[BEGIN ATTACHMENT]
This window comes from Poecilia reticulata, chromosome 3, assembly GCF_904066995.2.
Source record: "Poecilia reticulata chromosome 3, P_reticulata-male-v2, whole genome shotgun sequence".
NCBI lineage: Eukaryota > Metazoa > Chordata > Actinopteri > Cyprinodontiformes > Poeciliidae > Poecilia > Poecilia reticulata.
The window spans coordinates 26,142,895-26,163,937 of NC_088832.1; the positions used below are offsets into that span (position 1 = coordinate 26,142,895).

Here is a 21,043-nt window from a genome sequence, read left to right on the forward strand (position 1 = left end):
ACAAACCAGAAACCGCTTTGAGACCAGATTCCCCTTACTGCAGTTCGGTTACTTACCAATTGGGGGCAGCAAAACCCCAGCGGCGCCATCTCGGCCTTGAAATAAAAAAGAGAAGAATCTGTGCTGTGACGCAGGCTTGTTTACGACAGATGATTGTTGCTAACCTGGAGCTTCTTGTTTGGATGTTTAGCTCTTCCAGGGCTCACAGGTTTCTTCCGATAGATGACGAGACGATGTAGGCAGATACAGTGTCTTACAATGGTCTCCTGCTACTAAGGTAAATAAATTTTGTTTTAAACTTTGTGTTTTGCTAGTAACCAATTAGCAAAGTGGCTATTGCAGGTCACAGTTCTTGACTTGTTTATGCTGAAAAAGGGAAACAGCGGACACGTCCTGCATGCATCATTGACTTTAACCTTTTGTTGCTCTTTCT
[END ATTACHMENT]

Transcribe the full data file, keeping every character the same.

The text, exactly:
This window comes from Poecilia reticulata, chromosome 3, assembly GCF_904066995.2.
Source record: "Poecilia reticulata chromosome 3, P_reticulata-male-v2, whole genome shotgun sequence".
NCBI lineage: Eukaryota > Metazoa > Chordata > Actinopteri > Cyprinodontiformes > Poeciliidae > Poecilia > Poecilia reticulata.
The window spans coordinates 26,142,895-26,163,937 of NC_088832.1; the positions used below are offsets into that span (position 1 = coordinate 26,142,895).

Here is a 21,043-nt window from a genome sequence, read left to right on the forward strand (position 1 = left end):
ACAAACCAGAAACCGCTTTGAGACCAGATTCCCCTTACTGCAGTTCGGTTACTTACCAATTGGGGGCAGCAAAACCCCAGCGGCGCCATCTCGGCCTTGAAATAAAAAAGAGAAGAATCTGTGCTGTGACGCAGGCTTGTTTACGACAGATGATTGTTGCTAACCTGGAGCTTCTTGTTTGGATGTTTAGCTCTTCCAGGGCTCACAGGTTTCTTCCGATAGATGACGAGACGATGTAGGCAGATACAGTGTCTTACAATGGTCTCCTGCTACTAAGGTAAATAAATTTTGTTTTAAACTTTGTGTTTTGCTAGTAACCAATTAGCAAAGTGGCTATTGCAGGTCACAGTTCTTGACTTGTTTATGCTGAAAAAGGGAAACAGCGGACACGTCCTGCATGCATCATTGACTTTAACCTTTTGTTGCTCTTTCT